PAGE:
Ultraviolet (UV) light isn’t frequently mentioned with HVAC systems, but with a new interest in sanitation, it’s starting to enter conversations more and more. Without getting too “science-y”, UV light refers to light waves that are above the visible light spectrum. Here, we’ll explore in more detail what it is, and why it’s entering the air-quality conversation with more prevalence.
What Is UV Light?
Okay, we’ll get a little “science-y” here. As mentioned before, UV light is light that’s above the visible spectrum. That means it has more energy than visible light. The amount of energy or electromagnetic radiation light has is a function of its frequency and wavelength, which are inversely proportional. That means as one increases, the other decreases. Higher frequency means shorter wavelength and vice-versa. So, why is the science-y stuff important?
Because higher frequency means higher energy. That means UV light emits more energy (electromagnetic radiation) than visible light. Furthermore, UV light is broken down into 3 categories or Ultraviolet (UV) A,B and C. UVA is in the range that includes blacklights and is closer to the visible end of the spectrum. UVB has enough energy to disrupt DNA in skin cells and this is the light that causes sunburns and skin cancer. UVC has the most energy of ultraviolet light and can destroy microorganisms.
Does UV Light Clean Air?
This is where we’ll focus on the UVC. Because of its energy and ability to destroy microorganisms, the obvious application is in sanitation. UVC light has frequent use in sanitation settings such as water treatment, food processing and laboratories. Hospitals also use them to disinfect and clean surfaces. So it would stand to reason it would be a logical choice to clean air on your HVAC system, right?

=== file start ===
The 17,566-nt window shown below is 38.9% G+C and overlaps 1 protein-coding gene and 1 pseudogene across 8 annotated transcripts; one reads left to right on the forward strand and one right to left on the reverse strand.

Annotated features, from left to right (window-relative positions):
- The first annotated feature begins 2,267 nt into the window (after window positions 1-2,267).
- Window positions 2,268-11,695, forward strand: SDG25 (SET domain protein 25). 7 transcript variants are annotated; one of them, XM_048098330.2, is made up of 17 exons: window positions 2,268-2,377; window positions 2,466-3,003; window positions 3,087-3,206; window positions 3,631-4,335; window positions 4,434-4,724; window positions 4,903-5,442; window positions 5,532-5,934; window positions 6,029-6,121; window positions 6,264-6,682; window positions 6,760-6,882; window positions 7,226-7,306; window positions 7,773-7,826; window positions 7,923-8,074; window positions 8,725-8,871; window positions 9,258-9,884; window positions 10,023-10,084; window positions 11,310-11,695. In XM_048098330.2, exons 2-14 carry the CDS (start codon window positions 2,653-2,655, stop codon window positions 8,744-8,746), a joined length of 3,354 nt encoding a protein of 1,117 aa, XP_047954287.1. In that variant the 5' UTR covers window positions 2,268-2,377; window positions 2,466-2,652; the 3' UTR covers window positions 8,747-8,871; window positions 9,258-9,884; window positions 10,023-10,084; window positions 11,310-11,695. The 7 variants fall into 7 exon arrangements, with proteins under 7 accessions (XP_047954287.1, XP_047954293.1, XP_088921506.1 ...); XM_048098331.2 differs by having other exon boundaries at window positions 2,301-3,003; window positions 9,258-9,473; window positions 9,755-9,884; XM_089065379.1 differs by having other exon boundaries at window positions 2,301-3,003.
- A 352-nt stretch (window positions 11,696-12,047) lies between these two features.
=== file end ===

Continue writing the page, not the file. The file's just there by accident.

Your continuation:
The simple answer is yes, but it doesn’t come without some warnings. A UV air cleaner installed in your air handler can kill mold and bacteria, and viruses. That means they can be helpful in keeping your coil and drain pan clean and, yes, improving air quality.
However, it bears mentioning that some materials break down when exposed to UV light, so you need to make sure your system won’t. Some UV lamps can also create ozone, which can be harmful if breathed. Make sure the lamps you get are ozone free. Proper ventilation and filtration are still the best ways to improve air quality.
Yes, UV lights can improve or rather, sanitize your HVAC system. UV lights in your air handler can help eradicate allergens and viruses. But they shouldn’t be considered a primary source of air quality improvement. Proper HVAC maintenance, filtration and circulation should be considered before UV elements. But is UV right for your system? Let the experts at Dean Mechanical help you make that determination. Serving Oakland, Macomb, Washtenaw, Wayne and Livingston counties for years, Dean Mechanical has the right people with the right experience and know-how to help you! Contact us today, and let our licensed professionals guide you!